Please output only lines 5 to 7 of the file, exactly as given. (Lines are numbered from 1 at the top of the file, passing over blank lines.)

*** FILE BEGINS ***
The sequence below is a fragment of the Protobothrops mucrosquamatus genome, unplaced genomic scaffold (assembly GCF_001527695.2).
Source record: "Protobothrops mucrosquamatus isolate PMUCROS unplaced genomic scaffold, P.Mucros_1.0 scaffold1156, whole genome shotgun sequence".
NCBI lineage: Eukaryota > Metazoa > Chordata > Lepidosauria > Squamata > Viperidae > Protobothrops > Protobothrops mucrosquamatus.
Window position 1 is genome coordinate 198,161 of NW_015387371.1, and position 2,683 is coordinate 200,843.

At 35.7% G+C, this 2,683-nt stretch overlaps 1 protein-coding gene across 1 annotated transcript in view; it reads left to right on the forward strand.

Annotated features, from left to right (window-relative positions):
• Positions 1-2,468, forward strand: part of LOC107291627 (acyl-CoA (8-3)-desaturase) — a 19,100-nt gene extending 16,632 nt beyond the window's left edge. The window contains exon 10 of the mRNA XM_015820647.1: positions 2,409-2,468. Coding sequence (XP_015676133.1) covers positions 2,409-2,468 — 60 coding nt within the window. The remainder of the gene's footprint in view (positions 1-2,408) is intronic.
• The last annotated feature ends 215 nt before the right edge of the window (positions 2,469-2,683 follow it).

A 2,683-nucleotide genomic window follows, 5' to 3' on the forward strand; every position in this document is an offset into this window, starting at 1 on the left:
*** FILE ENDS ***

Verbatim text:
At 35.7% G+C, this 2,683-nt stretch overlaps 1 protein-coding gene across 1 annotated transcript in view; it reads left to right on the forward strand.

Annotated features, from left to right (window-relative positions):
• Positions 1-2,468, forward strand: part of LOC107291627 (acyl-CoA (8-3)-desaturase) — a 19,100-nt gene extending 16,632 nt beyond the window's left edge. The window contains exon 10 of the mRNA XM_015820647.1: positions 2,409-2,468. Coding sequence (XP_015676133.1) covers positions 2,409-2,468 — 60 coding nt within the window. The remainder of the gene's footprint in view (positions 1-2,408) is intronic.